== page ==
My spirituality (always evolving) focuses on love in its unitive aspect. St. Francis de Sales wrote that love unifies, hatred divides. And when I read that and realized I did not really want to be "unified" to God or to my neighbor, and in fact did not love them as I should, I started focusing on loving/ desiring unity with both God and with my neighbor. The latter is the hardest! But I think very fruitful. And the paradoxical aspect of love is important to my spirituality - since my mind naturally works in paradoxes and rebellions, instead of trying to suppress this I realized that only through embracing the whole paradox of God's love could I harness my craziness for God.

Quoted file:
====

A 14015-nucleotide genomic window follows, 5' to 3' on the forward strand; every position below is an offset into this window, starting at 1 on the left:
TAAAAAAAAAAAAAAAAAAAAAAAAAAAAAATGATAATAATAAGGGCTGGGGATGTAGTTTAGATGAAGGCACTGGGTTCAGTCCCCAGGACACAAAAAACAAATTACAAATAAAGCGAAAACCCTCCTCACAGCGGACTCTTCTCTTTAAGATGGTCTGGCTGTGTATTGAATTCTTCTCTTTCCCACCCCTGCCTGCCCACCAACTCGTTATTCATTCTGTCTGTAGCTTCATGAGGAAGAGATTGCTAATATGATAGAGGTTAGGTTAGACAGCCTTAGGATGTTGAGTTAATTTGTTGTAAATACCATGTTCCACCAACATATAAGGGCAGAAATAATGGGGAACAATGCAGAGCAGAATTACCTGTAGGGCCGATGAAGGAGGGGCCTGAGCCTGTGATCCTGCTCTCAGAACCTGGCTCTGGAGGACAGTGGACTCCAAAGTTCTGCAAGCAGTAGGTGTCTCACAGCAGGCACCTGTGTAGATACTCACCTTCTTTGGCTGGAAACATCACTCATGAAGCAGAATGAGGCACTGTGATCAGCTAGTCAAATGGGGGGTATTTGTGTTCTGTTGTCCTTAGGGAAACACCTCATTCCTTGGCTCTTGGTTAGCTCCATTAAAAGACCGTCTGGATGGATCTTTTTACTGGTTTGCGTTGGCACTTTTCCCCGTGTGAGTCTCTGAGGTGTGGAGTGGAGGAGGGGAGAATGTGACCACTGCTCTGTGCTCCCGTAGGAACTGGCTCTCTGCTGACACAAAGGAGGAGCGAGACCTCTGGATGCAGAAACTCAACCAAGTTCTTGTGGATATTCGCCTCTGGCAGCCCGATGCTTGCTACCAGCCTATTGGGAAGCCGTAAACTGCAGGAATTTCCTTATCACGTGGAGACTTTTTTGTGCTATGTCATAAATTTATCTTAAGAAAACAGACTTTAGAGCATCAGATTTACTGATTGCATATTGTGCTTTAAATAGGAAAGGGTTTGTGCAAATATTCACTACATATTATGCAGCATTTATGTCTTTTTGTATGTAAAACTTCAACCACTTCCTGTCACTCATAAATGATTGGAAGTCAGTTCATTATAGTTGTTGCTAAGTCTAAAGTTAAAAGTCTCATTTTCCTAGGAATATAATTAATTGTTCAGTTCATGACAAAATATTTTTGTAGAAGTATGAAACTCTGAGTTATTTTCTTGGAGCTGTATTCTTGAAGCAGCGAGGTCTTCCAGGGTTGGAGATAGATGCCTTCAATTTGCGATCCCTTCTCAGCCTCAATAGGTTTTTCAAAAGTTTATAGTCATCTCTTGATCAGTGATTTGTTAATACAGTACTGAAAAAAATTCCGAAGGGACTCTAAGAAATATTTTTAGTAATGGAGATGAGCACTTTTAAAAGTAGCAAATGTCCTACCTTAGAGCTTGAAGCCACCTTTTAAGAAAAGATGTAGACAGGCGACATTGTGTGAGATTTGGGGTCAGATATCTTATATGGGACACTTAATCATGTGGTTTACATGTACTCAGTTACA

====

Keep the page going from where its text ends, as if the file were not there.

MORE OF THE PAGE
I guess if I was like St Therese and had a "Way" (spoiler alert: I am not razzle dazzle enough to have a Way!) it would be called The Sinner's Way or the Upside Down Way. As a concrete example of this: one of the most useful things I've figured out (with major help from St Therese and St. Francis de Sales, especially a book on St. Francis called "How to Profit from Your Faults" which I highly HIGHLY recommend) was that temptation is one of the most spiritually frutiful things that can happen. I realized that when God allows me to be tempted (in any way: sloth, doubt, lust, vanity, anything) in a certain sense he's asking for my love. Each temptation or little failure on my part is sort of like God saying "Hey, want to pay attention to me? You miss me or anything? Let's talk! Do you love me or anything?" And each temptation reminds me to say "Hey God! I love you! I have nothing besides you! Let's be closer from now on!"